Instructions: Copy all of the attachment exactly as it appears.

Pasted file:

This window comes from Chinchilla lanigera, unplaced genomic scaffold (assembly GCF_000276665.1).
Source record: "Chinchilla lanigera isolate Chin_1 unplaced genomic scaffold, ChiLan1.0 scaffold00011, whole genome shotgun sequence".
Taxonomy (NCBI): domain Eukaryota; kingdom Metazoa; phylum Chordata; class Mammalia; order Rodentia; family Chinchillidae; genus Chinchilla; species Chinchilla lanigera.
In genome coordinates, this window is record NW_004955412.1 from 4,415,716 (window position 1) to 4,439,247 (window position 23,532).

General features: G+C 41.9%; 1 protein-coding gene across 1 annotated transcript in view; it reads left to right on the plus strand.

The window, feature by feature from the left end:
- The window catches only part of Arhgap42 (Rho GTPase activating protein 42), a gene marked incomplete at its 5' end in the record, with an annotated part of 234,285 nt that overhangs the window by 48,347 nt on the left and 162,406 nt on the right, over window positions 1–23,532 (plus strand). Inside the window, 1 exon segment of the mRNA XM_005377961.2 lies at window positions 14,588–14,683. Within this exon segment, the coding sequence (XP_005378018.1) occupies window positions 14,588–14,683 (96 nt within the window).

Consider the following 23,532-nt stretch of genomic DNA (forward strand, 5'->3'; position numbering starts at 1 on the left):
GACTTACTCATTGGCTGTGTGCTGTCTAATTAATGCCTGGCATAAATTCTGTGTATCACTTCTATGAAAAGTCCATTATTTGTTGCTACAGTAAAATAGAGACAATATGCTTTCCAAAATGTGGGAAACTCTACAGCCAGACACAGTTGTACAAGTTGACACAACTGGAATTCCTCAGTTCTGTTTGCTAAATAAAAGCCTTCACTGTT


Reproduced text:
This window comes from Chinchilla lanigera, unplaced genomic scaffold (assembly GCF_000276665.1).
Source record: "Chinchilla lanigera isolate Chin_1 unplaced genomic scaffold, ChiLan1.0 scaffold00011, whole genome shotgun sequence".
Taxonomy (NCBI): domain Eukaryota; kingdom Metazoa; phylum Chordata; class Mammalia; order Rodentia; family Chinchillidae; genus Chinchilla; species Chinchilla lanigera.
In genome coordinates, this window is record NW_004955412.1 from 4,415,716 (window position 1) to 4,439,247 (window position 23,532).

General features: G+C 41.9%; 1 protein-coding gene across 1 annotated transcript in view; it reads left to right on the plus strand.

The window, feature by feature from the left end:
- The window catches only part of Arhgap42 (Rho GTPase activating protein 42), a gene marked incomplete at its 5' end in the record, with an annotated part of 234,285 nt that overhangs the window by 48,347 nt on the left and 162,406 nt on the right, over window positions 1–23,532 (plus strand). Inside the window, 1 exon segment of the mRNA XM_005377961.2 lies at window positions 14,588–14,683. Within this exon segment, the coding sequence (XP_005378018.1) occupies window positions 14,588–14,683 (96 nt within the window).

Consider the following 23,532-nt stretch of genomic DNA (forward strand, 5'->3'; position numbering starts at 1 on the left):
GACTTACTCATTGGCTGTGTGCTGTCTAATTAATGCCTGGCATAAATTCTGTGTATCACTTCTATGAAAAGTCCATTATTTGTTGCTACAGTAAAATAGAGACAATATGCTTTCCAAAATGTGGGAAACTCTACAGCCAGACACAGTTGTACAAGTTGACACAACTGGAATTCCTCAGTTCTGTTTGCTAAATAAAAGCCTTCACTGTT